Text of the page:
been encouraged to send an invitation either by having read Rome and
Jerusalem or by having heard a lecture by Professor Goodman at
Limmud, a British-Jewish educational charity. Lectures for Limmud
generally attract an audience of 100 or more, and Goodman spoke for the
charity on `Ancient Limmud: toleration of variety within Judaism in Second
Temple times' in Leeds and Warwick in 2009[ii].
Other talks delivered by Goodman include: the Michael Weitzman Memorial
Lecture in 2008; `Varieties of Judaism in the Ancient World' to Stanmore
and Canons Park Synagogue, Middlesex[iii]; `Writing a
history of Judaism', to around 30 people at the Jewish Historical Society
in July 2012; and `The destruction of the Temple: the ancient origins of
antisemtis', to an audience of approximately 25 people at DAVAR (a Jewish
cultural group in Bristol) in December 2012.
In 2006, Goodman acted as historical advisor for episode 3 of the BBC
drama Ancient Rome: the Rise and Fall of an Empire. At the time
this programme was watched by 3.3 million viewers[iv],
and since 2008 438 copies of the DVD have been sold in the UK.
He also participated in episode 3 of the 2013 BBC documentary Mothers,
Murderers and Mistresses: Empresses of Ancient Rome, discussing the
life of Berenice. This programme made it to the top 10 of BBC 4 shows for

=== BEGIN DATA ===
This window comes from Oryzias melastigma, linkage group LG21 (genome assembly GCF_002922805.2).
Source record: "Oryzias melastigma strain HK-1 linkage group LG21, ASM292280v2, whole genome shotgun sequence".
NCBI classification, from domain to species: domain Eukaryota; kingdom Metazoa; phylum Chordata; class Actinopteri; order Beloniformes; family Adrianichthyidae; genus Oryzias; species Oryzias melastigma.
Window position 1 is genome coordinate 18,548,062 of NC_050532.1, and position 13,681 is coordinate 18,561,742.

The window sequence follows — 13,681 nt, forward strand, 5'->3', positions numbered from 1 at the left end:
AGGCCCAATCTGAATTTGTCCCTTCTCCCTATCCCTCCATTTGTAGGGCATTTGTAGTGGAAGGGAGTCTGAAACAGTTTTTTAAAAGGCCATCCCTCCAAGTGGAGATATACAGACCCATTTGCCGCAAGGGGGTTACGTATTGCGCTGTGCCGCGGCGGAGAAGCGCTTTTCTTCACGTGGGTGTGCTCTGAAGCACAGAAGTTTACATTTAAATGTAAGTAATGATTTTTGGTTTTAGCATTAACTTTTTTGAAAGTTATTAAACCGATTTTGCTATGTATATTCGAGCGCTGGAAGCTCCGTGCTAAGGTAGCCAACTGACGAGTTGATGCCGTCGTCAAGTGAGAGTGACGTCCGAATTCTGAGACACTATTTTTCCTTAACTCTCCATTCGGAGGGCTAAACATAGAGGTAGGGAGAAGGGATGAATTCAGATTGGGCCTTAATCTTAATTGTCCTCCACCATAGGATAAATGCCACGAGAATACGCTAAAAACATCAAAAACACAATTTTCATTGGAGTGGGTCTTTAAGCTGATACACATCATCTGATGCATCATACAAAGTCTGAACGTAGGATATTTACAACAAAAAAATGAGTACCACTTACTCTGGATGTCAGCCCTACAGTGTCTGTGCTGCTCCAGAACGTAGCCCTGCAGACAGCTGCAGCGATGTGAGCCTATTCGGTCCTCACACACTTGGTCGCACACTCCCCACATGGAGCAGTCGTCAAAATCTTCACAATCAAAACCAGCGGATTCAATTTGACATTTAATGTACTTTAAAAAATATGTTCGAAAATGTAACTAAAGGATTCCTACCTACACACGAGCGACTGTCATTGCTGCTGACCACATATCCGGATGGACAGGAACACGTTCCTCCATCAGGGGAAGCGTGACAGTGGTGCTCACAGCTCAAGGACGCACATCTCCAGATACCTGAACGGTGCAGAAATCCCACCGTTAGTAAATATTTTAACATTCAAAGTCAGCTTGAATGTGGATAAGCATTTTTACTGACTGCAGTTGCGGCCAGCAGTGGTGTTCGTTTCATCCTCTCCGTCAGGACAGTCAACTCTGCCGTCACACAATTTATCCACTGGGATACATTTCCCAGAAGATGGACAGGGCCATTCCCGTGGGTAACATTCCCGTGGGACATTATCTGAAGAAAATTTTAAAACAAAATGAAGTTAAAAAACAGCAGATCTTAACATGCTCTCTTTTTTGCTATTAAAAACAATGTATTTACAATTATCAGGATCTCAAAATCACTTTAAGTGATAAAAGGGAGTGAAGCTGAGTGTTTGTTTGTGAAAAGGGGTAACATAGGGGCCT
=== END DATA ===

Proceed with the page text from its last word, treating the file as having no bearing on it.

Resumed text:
Goodman is considered an important scholar in his field and many of his
publications are incorporated on undergraduate reading lists. Some prime
examples were evidenced following a series of public and university
lectures in and around Sydney and Melbourne, Australia, in April 2013.
Professor James McLaren, Associate Dean (Research) at the Australian
Catholic University stated that Goodman's publications "are set as
readings for specific topics and as part of the general bibliography. His
research has also informed and help[ed] shape the way subject matter is
presented in lectures". In reference to a taught unit
on the Dead Sea Scrolls at the University of Sydney, for which Professor
Goodman's publications are also included on the reading list, Associate
Professor Ian Young attested that "Martin's theories play a significant
role in my approach to this course". Professor Suzanne Rutland, also of
the University of Sydney, added that "Professor Goodman's deep scholarship
of the Second Temple Period and Roman world has been impressive and
inspiring to staff and students alike. He gave two lectures to my Jewish
Civilisation class in the course `Palestine: Rome to Islam'... He helped
to provide the students with a deeper understanding of these developments,
and also challenged some of the more orthodox interpretations of the
situation in Judea in first century CE... I know that my students gained a
lot from his approach and I shall be incorporating the material from his
handouts into my lectures in the future".
Sources to corroborate the impact
 Correspondence from Publishing Director, Penguin
 Email from Student, Godolphin and Latymer School
 Email from Customer Service Executive, BBC Shop
 Email from Associate Dean (Research), Australian Catholic
 Email from Professor, Sydney University
Other evidence sources
[i] Customer reviews of Rome and Jerusalem, http://www.amazon.co.uk/product-reviews/014029127X/ref=dp_top_cm_cr_acr_txt?ie=UTF8&showViewpoints=1
For BBC4 week Jun 10 - Jun 16 2013